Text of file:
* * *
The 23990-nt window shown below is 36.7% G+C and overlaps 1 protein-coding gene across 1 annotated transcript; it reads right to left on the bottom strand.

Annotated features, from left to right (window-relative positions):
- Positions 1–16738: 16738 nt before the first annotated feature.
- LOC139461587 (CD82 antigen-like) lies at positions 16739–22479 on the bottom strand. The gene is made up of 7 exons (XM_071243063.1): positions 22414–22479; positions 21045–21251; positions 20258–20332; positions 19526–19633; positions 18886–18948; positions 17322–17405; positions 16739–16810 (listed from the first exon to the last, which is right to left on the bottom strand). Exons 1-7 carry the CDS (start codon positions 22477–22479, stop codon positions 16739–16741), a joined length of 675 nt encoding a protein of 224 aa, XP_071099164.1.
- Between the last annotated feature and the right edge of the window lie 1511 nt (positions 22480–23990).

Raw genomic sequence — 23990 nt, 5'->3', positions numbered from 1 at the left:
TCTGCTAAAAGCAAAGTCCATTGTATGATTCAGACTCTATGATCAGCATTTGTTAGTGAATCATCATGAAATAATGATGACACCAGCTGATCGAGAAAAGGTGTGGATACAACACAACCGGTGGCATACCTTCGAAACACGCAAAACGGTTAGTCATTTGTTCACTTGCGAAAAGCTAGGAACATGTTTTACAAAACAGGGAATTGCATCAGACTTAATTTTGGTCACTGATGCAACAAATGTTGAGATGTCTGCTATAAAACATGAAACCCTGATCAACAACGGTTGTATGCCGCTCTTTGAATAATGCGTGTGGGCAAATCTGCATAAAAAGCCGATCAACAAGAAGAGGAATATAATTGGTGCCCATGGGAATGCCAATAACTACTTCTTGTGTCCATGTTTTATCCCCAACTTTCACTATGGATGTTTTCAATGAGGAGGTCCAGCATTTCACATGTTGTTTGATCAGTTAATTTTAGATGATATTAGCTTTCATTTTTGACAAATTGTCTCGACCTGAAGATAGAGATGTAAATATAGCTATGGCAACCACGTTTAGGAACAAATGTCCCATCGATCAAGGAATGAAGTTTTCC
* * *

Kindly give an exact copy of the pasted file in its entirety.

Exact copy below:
The 23990-nt window shown below is 36.7% G+C and overlaps 1 protein-coding gene across 1 annotated transcript; it reads right to left on the bottom strand.

Annotated features, from left to right (window-relative positions):
- Positions 1–16738: 16738 nt before the first annotated feature.
- LOC139461587 (CD82 antigen-like) lies at positions 16739–22479 on the bottom strand. The gene is made up of 7 exons (XM_071243063.1): positions 22414–22479; positions 21045–21251; positions 20258–20332; positions 19526–19633; positions 18886–18948; positions 17322–17405; positions 16739–16810 (listed from the first exon to the last, which is right to left on the bottom strand). Exons 1-7 carry the CDS (start codon positions 22477–22479, stop codon positions 16739–16741), a joined length of 675 nt encoding a protein of 224 aa, XP_071099164.1.
- Between the last annotated feature and the right edge of the window lie 1511 nt (positions 22480–23990).

Raw genomic sequence — 23990 nt, 5'->3', positions numbered from 1 at the left:
TCTGCTAAAAGCAAAGTCCATTGTATGATTCAGACTCTATGATCAGCATTTGTTAGTGAATCATCATGAAATAATGATGACACCAGCTGATCGAGAAAAGGTGTGGATACAACACAACCGGTGGCATACCTTCGAAACACGCAAAACGGTTAGTCATTTGTTCACTTGCGAAAAGCTAGGAACATGTTTTACAAAACAGGGAATTGCATCAGACTTAATTTTGGTCACTGATGCAACAAATGTTGAGATGTCTGCTATAAAACATGAAACCCTGATCAACAACGGTTGTATGCCGCTCTTTGAATAATGCGTGTGGGCAAATCTGCATAAAAAGCCGATCAACAAGAAGAGGAATATAATTGGTGCCCATGGGAATGCCAATAACTACTTCTTGTGTCCATGTTTTATCCCCAACTTTCACTATGGATGTTTTCAATGAGGAGGTCCAGCATTTCACATGTTGTTTGATCAGTTAATTTTAGATGATATTAGCTTTCATTTTTGACAAATTGTCTCGACCTGAAGATAGAGATGTAAATATAGCTATGGCAACCACGTTTAGGAACAAATGTCCCATCGATCAAGGAATGAAGTTTTCC